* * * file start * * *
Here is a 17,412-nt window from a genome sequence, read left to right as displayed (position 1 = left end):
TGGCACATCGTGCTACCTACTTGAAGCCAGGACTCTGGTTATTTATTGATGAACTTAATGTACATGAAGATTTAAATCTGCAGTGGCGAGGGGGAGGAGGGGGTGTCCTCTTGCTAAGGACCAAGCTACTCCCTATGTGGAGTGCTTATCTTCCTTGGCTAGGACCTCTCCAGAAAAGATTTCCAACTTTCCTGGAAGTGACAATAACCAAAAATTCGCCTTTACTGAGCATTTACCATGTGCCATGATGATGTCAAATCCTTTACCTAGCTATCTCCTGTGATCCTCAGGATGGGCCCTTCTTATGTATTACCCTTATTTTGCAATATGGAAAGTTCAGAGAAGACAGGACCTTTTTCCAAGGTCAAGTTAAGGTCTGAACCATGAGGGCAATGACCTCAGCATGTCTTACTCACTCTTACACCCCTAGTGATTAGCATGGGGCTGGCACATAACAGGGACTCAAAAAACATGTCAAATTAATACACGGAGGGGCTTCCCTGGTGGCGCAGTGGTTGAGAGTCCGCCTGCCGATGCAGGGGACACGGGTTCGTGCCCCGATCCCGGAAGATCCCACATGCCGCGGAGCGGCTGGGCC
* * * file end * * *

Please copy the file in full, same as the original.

Here is a 17,412-nt window from a genome sequence, read left to right as displayed (position 1 = left end):
TGGCACATCGTGCTACCTACTTGAAGCCAGGACTCTGGTTATTTATTGATGAACTTAATGTACATGAAGATTTAAATCTGCAGTGGCGAGGGGGAGGAGGGGGTGTCCTCTTGCTAAGGACCAAGCTACTCCCTATGTGGAGTGCTTATCTTCCTTGGCTAGGACCTCTCCAGAAAAGATTTCCAACTTTCCTGGAAGTGACAATAACCAAAAATTCGCCTTTACTGAGCATTTACCATGTGCCATGATGATGTCAAATCCTTTACCTAGCTATCTCCTGTGATCCTCAGGATGGGCCCTTCTTATGTATTACCCTTATTTTGCAATATGGAAAGTTCAGAGAAGACAGGACCTTTTTCCAAGGTCAAGTTAAGGTCTGAACCATGAGGGCAATGACCTCAGCATGTCTTACTCACTCTTACACCCCTAGTGATTAGCATGGGGCTGGCACATAACAGGGACTCAAAAAACATGTCAAATTAATACACGGAGGGGCTTCCCTGGTGGCGCAGTGGTTGAGAGTCCGCCTGCCGATGCAGGGGACACGGGTTCGTGCCCCGATCCCGGAAGATCCCACATGCCGCGGAGCGGCTGGGCC